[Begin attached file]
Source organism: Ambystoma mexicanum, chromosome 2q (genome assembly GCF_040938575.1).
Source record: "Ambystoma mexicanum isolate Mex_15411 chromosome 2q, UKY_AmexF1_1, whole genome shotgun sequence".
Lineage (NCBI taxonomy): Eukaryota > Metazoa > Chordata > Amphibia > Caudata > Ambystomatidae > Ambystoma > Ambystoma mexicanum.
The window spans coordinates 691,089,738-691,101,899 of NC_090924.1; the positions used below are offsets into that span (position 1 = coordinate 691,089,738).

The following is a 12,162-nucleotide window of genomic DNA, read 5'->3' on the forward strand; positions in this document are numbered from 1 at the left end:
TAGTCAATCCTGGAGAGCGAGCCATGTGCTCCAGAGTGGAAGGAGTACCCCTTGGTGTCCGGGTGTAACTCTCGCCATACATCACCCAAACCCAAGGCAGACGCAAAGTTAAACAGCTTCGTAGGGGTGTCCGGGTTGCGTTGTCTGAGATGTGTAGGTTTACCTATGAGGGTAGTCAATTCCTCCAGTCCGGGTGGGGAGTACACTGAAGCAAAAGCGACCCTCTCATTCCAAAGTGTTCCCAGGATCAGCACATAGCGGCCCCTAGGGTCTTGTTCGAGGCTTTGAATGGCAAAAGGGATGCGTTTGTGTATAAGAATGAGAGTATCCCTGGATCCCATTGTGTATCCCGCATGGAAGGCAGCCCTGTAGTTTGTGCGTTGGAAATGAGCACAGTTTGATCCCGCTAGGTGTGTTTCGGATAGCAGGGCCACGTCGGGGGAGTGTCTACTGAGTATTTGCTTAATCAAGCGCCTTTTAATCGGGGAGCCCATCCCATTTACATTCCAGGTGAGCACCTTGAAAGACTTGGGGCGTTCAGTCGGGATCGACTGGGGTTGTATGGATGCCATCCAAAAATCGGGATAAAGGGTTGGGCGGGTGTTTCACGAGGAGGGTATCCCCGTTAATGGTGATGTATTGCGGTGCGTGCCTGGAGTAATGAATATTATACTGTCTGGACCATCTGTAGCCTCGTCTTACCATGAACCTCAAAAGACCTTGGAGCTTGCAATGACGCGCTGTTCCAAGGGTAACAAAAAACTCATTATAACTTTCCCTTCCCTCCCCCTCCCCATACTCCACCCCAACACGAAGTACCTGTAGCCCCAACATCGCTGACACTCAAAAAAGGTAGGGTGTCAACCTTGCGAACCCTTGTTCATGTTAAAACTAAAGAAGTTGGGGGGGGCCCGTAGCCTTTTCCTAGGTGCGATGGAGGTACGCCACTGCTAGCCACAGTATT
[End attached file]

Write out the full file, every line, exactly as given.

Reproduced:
Source organism: Ambystoma mexicanum, chromosome 2q (genome assembly GCF_040938575.1).
Source record: "Ambystoma mexicanum isolate Mex_15411 chromosome 2q, UKY_AmexF1_1, whole genome shotgun sequence".
Lineage (NCBI taxonomy): Eukaryota > Metazoa > Chordata > Amphibia > Caudata > Ambystomatidae > Ambystoma > Ambystoma mexicanum.
The window spans coordinates 691,089,738-691,101,899 of NC_090924.1; the positions used below are offsets into that span (position 1 = coordinate 691,089,738).

The following is a 12,162-nucleotide window of genomic DNA, read 5'->3' on the forward strand; positions in this document are numbered from 1 at the left end:
TAGTCAATCCTGGAGAGCGAGCCATGTGCTCCAGAGTGGAAGGAGTACCCCTTGGTGTCCGGGTGTAACTCTCGCCATACATCACCCAAACCCAAGGCAGACGCAAAGTTAAACAGCTTCGTAGGGGTGTCCGGGTTGCGTTGTCTGAGATGTGTAGGTTTACCTATGAGGGTAGTCAATTCCTCCAGTCCGGGTGGGGAGTACACTGAAGCAAAAGCGACCCTCTCATTCCAAAGTGTTCCCAGGATCAGCACATAGCGGCCCCTAGGGTCTTGTTCGAGGCTTTGAATGGCAAAAGGGATGCGTTTGTGTATAAGAATGAGAGTATCCCTGGATCCCATTGTGTATCCCGCATGGAAGGCAGCCCTGTAGTTTGTGCGTTGGAAATGAGCACAGTTTGATCCCGCTAGGTGTGTTTCGGATAGCAGGGCCACGTCGGGGGAGTGTCTACTGAGTATTTGCTTAATCAAGCGCCTTTTAATCGGGGAGCCCATCCCATTTACATTCCAGGTGAGCACCTTGAAAGACTTGGGGCGTTCAGTCGGGATCGACTGGGGTTGTATGGATGCCATCCAAAAATCGGGATAAAGGGTTGGGCGGGTGTTTCACGAGGAGGGTATCCCCGTTAATGGTGATGTATTGCGGTGCGTGCCTGGAGTAATGAATATTATACTGTCTGGACCATCTGTAGCCTCGTCTTACCATGAACCTCAAAAGACCTTGGAGCTTGCAATGACGCGCTGTTCCAAGGGTAACAAAAAACTCATTATAACTTTCCCTTCCCTCCCCCTCCCCATACTCCACCCCAACACGAAGTACCTGTAGCCCCAACATCGCTGACACTCAAAAAAGGTAGGGTGTCAACCTTGCGAACCCTTGTTCATGTTAAAACTAAAGAAGTTGGGGGGGGCCCGTAGCCTTTTCCTAGGTGCGATGGAGGTACGCCACTGCTAGCCACAGTATT